Here’s the usual scenario. You are fat and having some vague symptoms of fatigue, poor concentration, nausea, poor appetite, fullness, and some ache or discomfort in your tummy (particularly the upper right aspect)—or you’re just having a routine mandatory executive health exam, and your doctor orders some tests. Then, incidentally, the ultrasound shows your liver is a plus size.
What is fatty liver? It’s the liver with fatty deposits in excess. A normal liver has some fat in it but not much. You’ve got to expect some fat because the liver processes a lot of fats. But when the liver cannot handle a lot of fat, the metabolic highway can pile up a lot of fat in the liver, fattening it up in the process.
The trouble with fatty liver is:
it signals the past or an ongoing underlying problem—something made (or is making) it fat; and
it can signal what the future may bring—it can cause potential problems (say, cirrhosis).
Are you a habitual moderate-to-heavy alcoholic beverage drinker? Do you have an alcoholic history? Bad news: a majority of alcoholics develop fatty liver (technically called alcoholic fatty liver disease). Genes also play a role as they can determine how much the body can handle alcohol and how much one can become addicted to it. Genes aside, diet, excess body iron and fat, hepatitis, and obesity can also contribute to having an alcoholic fatty liver.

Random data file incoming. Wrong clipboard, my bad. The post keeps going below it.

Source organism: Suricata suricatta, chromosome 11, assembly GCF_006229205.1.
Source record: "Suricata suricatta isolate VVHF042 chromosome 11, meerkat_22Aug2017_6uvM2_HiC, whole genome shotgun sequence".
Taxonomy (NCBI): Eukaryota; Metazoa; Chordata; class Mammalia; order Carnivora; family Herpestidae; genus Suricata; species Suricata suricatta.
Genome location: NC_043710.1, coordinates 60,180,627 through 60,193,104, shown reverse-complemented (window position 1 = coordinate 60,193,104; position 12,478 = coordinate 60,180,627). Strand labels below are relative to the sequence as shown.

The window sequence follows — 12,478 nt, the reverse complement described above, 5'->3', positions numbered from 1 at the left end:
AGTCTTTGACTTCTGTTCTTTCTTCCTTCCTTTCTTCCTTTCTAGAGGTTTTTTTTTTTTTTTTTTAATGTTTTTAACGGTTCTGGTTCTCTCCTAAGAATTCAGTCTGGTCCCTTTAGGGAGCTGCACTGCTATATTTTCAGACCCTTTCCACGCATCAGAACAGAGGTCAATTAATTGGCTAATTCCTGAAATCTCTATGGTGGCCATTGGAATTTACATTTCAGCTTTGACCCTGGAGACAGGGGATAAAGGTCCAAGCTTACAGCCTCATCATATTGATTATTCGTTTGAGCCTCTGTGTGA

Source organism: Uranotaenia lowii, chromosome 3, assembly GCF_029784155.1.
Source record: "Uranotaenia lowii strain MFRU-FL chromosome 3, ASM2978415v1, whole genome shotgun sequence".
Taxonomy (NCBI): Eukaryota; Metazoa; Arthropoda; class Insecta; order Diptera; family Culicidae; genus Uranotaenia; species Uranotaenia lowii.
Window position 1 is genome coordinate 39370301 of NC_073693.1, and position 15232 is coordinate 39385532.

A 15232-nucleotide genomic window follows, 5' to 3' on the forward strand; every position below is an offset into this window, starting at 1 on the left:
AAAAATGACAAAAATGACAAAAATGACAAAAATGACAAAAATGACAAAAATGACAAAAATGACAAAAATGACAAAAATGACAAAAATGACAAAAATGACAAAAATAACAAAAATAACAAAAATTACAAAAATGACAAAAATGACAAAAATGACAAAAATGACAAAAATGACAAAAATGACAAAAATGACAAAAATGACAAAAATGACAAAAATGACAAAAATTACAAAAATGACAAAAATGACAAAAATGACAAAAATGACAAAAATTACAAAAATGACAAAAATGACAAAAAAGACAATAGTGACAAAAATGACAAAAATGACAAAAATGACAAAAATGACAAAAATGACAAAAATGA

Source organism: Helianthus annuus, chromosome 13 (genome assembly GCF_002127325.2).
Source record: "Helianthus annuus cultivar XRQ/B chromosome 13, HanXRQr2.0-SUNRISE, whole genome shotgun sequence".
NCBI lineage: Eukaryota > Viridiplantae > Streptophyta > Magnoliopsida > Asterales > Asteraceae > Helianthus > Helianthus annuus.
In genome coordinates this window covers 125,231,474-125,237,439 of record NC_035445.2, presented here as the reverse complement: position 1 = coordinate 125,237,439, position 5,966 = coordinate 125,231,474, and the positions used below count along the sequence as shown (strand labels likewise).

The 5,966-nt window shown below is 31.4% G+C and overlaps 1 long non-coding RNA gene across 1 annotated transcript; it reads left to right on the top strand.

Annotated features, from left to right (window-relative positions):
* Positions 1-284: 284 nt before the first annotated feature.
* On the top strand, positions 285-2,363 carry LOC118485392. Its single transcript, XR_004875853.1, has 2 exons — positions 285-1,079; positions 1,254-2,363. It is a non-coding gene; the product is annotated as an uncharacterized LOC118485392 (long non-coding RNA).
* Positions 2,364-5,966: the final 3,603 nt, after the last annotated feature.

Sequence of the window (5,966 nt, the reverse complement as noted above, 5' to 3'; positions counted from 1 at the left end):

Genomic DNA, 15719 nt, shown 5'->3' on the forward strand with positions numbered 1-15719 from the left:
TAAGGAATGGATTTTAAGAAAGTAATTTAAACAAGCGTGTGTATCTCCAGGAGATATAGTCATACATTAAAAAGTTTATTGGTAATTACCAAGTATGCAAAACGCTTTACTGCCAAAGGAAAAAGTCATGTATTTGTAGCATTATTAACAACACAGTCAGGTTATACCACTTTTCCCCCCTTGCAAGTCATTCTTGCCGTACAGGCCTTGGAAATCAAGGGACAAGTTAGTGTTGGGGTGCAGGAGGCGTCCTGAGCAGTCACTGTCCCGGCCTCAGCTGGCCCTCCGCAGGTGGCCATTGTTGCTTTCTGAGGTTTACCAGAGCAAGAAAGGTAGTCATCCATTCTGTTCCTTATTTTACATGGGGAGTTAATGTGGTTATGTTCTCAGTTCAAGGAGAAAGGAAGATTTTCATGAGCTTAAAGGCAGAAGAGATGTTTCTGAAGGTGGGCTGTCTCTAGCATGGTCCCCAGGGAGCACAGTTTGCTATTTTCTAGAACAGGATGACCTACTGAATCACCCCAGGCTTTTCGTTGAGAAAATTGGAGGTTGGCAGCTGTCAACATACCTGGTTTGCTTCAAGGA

Non-alcoholics can still get fatty liver. In fact, nonalcoholic fatty liver disease (NAFLD) is probably the most common long-lasting liver problem in the world. In most cases, the problem is decidedly benign. In others, it can lead to some inflammation (called steatohepatitis), which can cause liver damage.
Some factors that are associated with a risk of getting NAFLD include obesity, certain meds (such as amiodarone, methotrexate, corticosteroids, tetracycline, and tamoxifen), hepatitis, genetic liver disorder, immune and metabolic system disorders, calorie- and fat-rich diet, malnutrition, middle or old age, obesity, rapid weight loss, diabetes or pre-diabetes, hypertension, abnormal blood lipid/cholesterol profile, bacterial overgrowth in the gut, and genes. How about pregnancy? Rarely but yes. In some cases, however, no risk factor can be identified at all.